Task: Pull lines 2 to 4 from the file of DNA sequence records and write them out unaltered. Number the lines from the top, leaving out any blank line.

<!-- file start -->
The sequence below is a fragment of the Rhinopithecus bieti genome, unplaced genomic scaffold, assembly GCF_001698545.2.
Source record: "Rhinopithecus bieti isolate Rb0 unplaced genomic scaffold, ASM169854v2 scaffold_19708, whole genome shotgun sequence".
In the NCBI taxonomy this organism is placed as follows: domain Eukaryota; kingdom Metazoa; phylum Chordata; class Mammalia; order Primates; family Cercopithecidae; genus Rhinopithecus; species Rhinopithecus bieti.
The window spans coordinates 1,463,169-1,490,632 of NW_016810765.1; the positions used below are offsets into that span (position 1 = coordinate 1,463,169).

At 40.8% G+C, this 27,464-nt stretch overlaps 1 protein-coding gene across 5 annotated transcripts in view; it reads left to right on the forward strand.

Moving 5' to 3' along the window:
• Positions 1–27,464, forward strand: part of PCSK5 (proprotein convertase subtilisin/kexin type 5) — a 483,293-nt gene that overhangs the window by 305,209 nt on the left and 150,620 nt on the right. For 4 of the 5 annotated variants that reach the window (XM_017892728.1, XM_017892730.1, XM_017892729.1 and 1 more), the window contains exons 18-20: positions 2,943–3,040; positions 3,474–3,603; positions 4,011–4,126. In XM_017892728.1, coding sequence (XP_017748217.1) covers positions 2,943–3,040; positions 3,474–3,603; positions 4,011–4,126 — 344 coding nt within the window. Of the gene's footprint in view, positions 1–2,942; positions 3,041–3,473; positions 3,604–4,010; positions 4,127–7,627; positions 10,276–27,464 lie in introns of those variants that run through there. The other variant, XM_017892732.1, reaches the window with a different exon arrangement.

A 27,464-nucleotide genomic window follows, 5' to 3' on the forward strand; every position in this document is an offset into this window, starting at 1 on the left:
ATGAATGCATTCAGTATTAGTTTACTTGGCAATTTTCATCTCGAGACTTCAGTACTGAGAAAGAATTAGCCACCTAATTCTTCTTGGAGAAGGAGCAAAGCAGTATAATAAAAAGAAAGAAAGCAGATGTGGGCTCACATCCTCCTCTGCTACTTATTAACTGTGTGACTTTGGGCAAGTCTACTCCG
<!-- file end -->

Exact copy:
Source record: "Rhinopithecus bieti isolate Rb0 unplaced genomic scaffold, ASM169854v2 scaffold_19708, whole genome shotgun sequence".
In the NCBI taxonomy this organism is placed as follows: domain Eukaryota; kingdom Metazoa; phylum Chordata; class Mammalia; order Primates; family Cercopithecidae; genus Rhinopithecus; species Rhinopithecus bieti.
The window spans coordinates 1,463,169-1,490,632 of NW_016810765.1; the positions used below are offsets into that span (position 1 = coordinate 1,463,169).